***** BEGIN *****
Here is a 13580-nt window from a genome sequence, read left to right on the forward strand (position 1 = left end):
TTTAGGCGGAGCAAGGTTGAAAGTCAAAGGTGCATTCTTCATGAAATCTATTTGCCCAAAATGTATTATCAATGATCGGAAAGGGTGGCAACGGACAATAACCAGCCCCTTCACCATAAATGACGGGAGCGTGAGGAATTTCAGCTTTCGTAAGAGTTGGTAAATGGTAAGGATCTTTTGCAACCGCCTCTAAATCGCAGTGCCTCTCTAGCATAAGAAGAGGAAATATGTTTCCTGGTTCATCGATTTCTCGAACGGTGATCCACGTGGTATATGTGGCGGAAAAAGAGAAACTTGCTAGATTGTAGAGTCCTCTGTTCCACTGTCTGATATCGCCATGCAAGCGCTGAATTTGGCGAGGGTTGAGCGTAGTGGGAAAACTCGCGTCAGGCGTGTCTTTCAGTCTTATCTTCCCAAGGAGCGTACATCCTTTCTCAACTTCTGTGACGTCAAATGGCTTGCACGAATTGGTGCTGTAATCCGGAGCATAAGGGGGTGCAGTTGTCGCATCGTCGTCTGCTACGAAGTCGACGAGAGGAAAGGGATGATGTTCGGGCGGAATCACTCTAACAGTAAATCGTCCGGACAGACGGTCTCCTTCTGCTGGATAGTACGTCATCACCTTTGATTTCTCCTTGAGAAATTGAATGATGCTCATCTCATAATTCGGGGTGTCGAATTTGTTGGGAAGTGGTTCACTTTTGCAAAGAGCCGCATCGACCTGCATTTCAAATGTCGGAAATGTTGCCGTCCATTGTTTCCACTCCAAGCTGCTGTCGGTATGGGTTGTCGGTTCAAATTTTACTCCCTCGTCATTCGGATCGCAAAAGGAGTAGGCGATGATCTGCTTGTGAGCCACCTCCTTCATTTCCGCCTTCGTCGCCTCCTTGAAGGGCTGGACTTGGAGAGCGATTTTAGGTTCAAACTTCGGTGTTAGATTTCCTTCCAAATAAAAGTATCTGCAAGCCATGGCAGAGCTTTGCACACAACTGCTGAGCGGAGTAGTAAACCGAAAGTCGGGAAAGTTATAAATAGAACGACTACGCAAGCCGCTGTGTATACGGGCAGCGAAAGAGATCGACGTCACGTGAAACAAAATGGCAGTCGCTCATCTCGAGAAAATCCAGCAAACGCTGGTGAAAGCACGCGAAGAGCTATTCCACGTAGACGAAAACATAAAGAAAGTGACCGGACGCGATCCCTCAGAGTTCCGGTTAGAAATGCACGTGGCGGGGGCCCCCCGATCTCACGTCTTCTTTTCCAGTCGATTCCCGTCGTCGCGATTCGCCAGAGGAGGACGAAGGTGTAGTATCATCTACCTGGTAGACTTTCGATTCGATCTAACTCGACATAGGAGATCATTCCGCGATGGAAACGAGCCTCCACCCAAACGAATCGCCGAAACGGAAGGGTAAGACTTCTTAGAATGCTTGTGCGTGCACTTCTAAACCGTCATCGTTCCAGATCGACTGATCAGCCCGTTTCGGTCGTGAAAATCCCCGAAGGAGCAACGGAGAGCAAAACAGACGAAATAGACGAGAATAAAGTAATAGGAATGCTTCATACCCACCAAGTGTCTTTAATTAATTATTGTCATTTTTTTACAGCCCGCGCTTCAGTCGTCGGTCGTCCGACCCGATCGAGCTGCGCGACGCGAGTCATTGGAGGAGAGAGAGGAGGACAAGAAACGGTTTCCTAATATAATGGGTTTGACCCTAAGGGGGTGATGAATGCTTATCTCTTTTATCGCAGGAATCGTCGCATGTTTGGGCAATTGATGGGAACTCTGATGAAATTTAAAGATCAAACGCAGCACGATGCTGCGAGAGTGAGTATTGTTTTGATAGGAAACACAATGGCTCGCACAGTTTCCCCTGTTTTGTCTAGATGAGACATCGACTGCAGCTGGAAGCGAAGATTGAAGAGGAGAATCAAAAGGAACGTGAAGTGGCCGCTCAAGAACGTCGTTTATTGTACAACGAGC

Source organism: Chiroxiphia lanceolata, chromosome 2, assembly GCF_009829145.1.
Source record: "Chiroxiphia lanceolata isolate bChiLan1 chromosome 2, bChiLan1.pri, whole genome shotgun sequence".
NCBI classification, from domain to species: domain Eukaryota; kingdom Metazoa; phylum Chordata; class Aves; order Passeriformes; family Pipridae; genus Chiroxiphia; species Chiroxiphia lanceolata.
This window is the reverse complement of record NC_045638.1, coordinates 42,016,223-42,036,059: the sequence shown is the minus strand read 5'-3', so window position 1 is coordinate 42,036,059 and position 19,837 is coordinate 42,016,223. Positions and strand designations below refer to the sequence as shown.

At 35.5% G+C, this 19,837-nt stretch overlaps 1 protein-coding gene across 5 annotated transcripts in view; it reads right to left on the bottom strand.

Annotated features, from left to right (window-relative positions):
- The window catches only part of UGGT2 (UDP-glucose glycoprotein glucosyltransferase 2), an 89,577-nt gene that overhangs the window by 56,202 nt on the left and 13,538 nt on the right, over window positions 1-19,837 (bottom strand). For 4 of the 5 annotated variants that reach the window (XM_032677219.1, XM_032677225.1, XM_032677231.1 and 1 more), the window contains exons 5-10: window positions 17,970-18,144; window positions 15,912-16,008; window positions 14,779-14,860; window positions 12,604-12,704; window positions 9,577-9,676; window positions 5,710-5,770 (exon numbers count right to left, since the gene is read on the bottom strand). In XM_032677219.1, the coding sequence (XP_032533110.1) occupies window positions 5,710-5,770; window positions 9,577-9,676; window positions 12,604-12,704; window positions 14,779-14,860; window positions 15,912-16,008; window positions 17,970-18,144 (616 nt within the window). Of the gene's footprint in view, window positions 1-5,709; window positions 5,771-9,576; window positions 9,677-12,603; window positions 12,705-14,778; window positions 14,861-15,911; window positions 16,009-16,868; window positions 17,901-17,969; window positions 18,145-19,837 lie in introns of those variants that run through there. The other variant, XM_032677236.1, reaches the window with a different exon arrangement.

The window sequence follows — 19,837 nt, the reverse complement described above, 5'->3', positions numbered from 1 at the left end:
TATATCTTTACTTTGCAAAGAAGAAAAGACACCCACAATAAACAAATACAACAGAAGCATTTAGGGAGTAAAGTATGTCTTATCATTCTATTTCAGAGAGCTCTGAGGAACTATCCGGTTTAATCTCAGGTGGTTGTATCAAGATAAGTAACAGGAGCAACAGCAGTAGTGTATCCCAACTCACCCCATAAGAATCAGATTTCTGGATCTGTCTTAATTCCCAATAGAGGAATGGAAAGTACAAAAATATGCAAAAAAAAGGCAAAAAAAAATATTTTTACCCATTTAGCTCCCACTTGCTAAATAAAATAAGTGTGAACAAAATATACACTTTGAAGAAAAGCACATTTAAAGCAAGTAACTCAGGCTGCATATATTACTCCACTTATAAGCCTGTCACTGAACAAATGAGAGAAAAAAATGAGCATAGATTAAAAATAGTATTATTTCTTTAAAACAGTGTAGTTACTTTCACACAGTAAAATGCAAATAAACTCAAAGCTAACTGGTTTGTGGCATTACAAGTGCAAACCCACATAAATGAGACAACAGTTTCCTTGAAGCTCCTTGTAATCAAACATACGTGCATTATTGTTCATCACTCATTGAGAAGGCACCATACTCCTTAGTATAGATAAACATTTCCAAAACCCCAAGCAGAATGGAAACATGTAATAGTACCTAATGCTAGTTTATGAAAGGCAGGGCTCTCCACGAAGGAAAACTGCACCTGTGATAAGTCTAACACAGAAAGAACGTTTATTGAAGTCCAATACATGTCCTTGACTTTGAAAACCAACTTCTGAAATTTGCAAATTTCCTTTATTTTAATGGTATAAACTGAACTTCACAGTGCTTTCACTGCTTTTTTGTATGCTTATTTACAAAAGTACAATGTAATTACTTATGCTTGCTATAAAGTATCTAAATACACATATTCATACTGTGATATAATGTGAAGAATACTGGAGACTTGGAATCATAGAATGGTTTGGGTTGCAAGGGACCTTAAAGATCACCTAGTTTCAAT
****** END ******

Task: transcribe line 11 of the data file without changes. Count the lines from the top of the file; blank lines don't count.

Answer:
TATATCTTTACTTTGCAAAGAAGAAAAGACACCCACAATAAACAAATACAACAGAAGCATTTAGGGAGTAAAGTATGTCTTATCATTCTATTTCAGAGAGCTCTGAGGAACTATCCGGTTTAATCTCAGGTGGTTGTATCAAGATAAGTAACAGGAGCAACAGCAGTAGTGTATCCCAACTCACCCCATAAGAATCAGATTTCTGGATCTGTCTTAATTCCCAATAGAGGAATGGAAAGTACAAAAATATGCAAAAAAAAGGCAAAAAAAAATATTTTTACCCATTTAGCTCCCACTTGCTAAATAAAATAAGTGTGAACAAAATATACACTTTGAAGAAAAGCACATTTAAAGCAAGTAACTCAGGCTGCATATATTACTCCACTTATAAGCCTGTCACTGAACAAATGAGAGAAAAAAATGAGCATAGATTAAAAATAGTATTATTTCTTTAAAACAGTGTAGTTACTTTCACACAGTAAAATGCAAATAAACTCAAAGCTAACTGGTTTGTGGCATTACAAGTGCAAACCCACATAAATGAGACAACAGTTTCCTTGAAGCTCCTTGTAATCAAACATACGTGCATTATTGTTCATCACTCATTGAGAAGGCACCATACTCCTTAGTATAGATAAACATTTCCAAAACCCCAAGCAGAATGGAAACATGTAATAGTACCTAATGCTAGTTTATGAAAGGCAGGGCTCTCCACGAAGGAAAACTGCACCTGTGATAAGTCTAACACAGAAAGAACGTTTATTGAAGTCCAATACATGTCCTTGACTTTGAAAACCAACTTCTGAAATTTGCAAATTTCCTTTATTTTAATGGTATAAACTGAACTTCACAGTGCTTTCACTGCTTTTTTGTATGCTTATTTACAAAAGTACAATGTAATTACTTATGCTTGCTATAAAGTATCTAAATACACATATTCATACTGTGATATAATGTGAAGAATACTGGAGACTTGGAATCATAGAATGGTTTGGGTTGCAAGGGACCTTAAAGATCACCTAGTTTCAAT